Woods v Francis

JurisdictionCayman Islands
Judge(Zacca, P., Georges and Henry, JJ.A.)
Judgment Date01 December 1986
CourtCourt of Appeal (Cayman Islands)
Date01 December 1986
Court of Appeal

(Zacca, P., Georges and Henry, JJ.A.)

A. WOODS (as Administrator of the Estate of N. E. WOODS, Deceased)

P. Lamontagne, Q.C. and T. Shea for the appellant;

N. Hill, Q.C. and W. Rodger for the respondent.

Cases cited:

(1) Benham v. Gambling, [1941] A.C. 157; [1941] 1 All E.R. 7.

(2) Charran v. Savitri SinghUNK(1981), 30 W.I.R. 148.

(3) Clark v. RyanUNK(1960), 103 C.L.R. 486.

(4) de Lasala v. de Lasala, [1980] A.C. 546; [1979] 2 All E.R. 1146, dictum of Lord Diplock applied.

(5) Fitch v. Hyde-CatesUNK(1982), 56 A.L.J.R. 270.

(6) Froom v. Butcher, [1976] Q.B. 286; [1975] 3 All E.R. 520.

(7) Gammell v. Wilson, [1982] A.C. 27; [1981] 1 All E.R. 578, followed.

(8) Harris v. Empress Motors Ltd., [1984] 1 W.L.R. 212; [1983] 3 All E.R. 561, dictum of O”Connor, L.J. applied.

(9) Pickett v. British Rail Engr. Ltd., [1980] A.C. 136; [1979] 1 All E.R. 774; [1979] 1 Lloyd”s Rep. 519, followed.

(10) R. v. Murphy, [1980] Q.B. 434, [1980] 2 All E.R. 325; (1980), 71 Cr.App.R. 33.

(11) R. v. Oakley, [1979] RTR 417.

(12) Skeleton v. CollinsUNK(1966), 115 C.L.R. 94; 39 A.L.J.R. 480; [1966] Argus L.R. 449.

(13) Stupple v. Royal Ins. Co. Ltd., [1970] 3 All E.R. 230.

(14) Taylor v. Taylor, [1970] 1 W.L.R. 1148; [1970] 2 All E.R. 609.

(15) Wauchope v. Mordecai, [1970] 1 W.L.R. 317; [1970] 1 All E.R. 417.

Legislation construed:

Estates Proceedings Law, 1974 (Law 3 of 1974), s.2: The relevant terms of this section are set out at page 240, lines 34–38.

s.4: The relevant terms of this section are set out at page 241, line 39 – page 242, line 5.

Evidence Law, 1978 (Law 13 of 1978), s.32(1): The relevant terms of this sub-section are set out at page 220, line 34 – page 221, line 5.

s.37: The relevant terms of this section are set out at page 221, lines 21–29 and lines 31–35.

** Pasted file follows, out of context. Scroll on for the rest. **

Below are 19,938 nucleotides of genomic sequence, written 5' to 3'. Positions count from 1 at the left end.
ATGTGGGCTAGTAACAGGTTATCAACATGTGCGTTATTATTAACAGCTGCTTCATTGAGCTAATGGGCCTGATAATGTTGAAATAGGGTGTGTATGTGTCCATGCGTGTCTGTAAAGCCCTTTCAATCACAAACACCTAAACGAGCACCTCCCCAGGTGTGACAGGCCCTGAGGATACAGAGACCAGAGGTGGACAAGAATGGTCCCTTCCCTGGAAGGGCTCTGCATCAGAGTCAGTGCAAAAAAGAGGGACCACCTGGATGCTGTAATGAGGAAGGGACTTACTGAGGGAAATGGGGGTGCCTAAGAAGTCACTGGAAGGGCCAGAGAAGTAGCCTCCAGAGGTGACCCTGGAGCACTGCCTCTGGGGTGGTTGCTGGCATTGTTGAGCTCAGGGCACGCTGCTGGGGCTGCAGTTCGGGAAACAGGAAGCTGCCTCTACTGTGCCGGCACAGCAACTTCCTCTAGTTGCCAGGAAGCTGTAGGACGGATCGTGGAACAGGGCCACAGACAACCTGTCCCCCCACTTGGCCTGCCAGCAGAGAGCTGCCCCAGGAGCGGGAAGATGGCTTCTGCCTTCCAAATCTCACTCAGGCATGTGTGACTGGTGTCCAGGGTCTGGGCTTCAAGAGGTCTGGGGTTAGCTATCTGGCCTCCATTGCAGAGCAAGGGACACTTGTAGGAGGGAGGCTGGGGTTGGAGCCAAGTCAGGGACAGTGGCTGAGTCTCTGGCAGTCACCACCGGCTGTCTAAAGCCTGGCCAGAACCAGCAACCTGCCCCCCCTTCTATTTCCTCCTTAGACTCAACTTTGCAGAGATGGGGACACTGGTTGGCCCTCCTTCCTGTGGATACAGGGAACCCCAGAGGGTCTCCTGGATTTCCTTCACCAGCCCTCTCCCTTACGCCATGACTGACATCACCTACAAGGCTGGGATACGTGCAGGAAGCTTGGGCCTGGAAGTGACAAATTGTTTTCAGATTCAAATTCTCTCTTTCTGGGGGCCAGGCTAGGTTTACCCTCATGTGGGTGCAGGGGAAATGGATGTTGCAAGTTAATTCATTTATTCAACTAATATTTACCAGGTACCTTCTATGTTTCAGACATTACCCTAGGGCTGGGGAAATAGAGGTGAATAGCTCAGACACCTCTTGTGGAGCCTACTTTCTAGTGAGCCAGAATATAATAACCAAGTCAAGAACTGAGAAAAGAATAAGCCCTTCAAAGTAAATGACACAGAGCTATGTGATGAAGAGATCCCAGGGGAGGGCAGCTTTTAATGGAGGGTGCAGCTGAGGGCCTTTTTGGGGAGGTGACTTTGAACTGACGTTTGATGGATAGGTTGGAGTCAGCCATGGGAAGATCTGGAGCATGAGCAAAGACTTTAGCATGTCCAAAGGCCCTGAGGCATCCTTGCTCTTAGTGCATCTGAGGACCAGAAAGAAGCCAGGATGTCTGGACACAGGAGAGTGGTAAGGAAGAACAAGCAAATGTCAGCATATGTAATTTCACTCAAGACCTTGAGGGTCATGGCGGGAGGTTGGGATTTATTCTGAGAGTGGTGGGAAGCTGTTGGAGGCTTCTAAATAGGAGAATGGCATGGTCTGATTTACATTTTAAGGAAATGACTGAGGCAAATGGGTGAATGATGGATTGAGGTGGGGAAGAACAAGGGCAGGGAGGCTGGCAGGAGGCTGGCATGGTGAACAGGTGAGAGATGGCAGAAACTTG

Evidence-previous proceedings-weight in subsequent proceedings-court to evaluate evidence on own merits and not rely on conviction in previous proceedings as having probative value-presumption of liability in subsequent proceedings raised under Evidence Law, 1978, s.37(2) to be considered only after all evidence heard-rebuttable by defence on balance of probabilities

Evidence-witnesses-expert witnesses-qualifications-evidence on ‘accident reconstruction’ admissible from witness with no academic qualifications but expertise acquired by practical experience

Tort-damages-lost years-multiplier/multiplicand formula-multiplicand balance of deceased”s earnings after deducting living expenses but with no deduction for expenditure in support of deceased”s dependants-multiplier based on age, life expectancy, length of working life, earning potential, any known factors likely to affect life expectancy and any unforeseen vicissitudes of life-‘loss of expectation of life’ damages within ‘lost years’ concept and justifies no additional award

The respondent brought an action against the appellant in the Grand Court to recover damages for the benefit of a deceased”s estate, under the Estates Proceedings Law, 1974 and for the benefit of the deceased”s mother under Part II of the Law of Torts Reform Law (Revised).

The deceased was killed when his car collided with one driven by the respondent. At the time of his death the deceased was 45 years old, unmarried and employed at an annual salary of $75,000. He had savings of $190,000 and his total expenditure during the last year of his life had been $35,000, of which $15,000 had been spent in support of his mother, who was 86 years old and in poor health.

The respondent was convicted of causing the death of the deceased by dangerous driving. The appellant, as administrator of the deceased”s estate, brought proceedings under the Estates Proceedings Law, 1974 to recover, for the benefit of the estate, damages for the ‘lost years,’ for loss of expectation of life and special damages; and under Part II of the Law of Torts Reform Law (Revised), for the benefit of the deceased”s mother, his only dependant, damages for loss of dependency. It was conceded that in the circumstances of the case, the claim for loss of dependency was subsumed in the claim for ‘lost years.’

To prove liability the appellant relied upon the defendant”s conviction for causing the death by dangerous driving, since by the Evidence Law, 1978, s.37(2) if a person is proved to have been convicted of an offence it is to be presumed in subsequent civil proceedings that he committed it unless the contrary is proved. The appellant relied on certified copies of the evidence of witnesses called on behalf of the Crown at the trial of the defendant, introducing this evidence under s.30 or s.32 of the Evidence Law, 1978. The respondent inter alia adduced the evidence of a witness who claimed to be an expert in ‘accident reconstruction’ to establish that he was not driving dangerously at the time of the accident. This witness had no academic qualifications in physics or engineering and described his expertise as having been acquired by practical experience. He had given evidence on accident reconstruction in trials in the United States.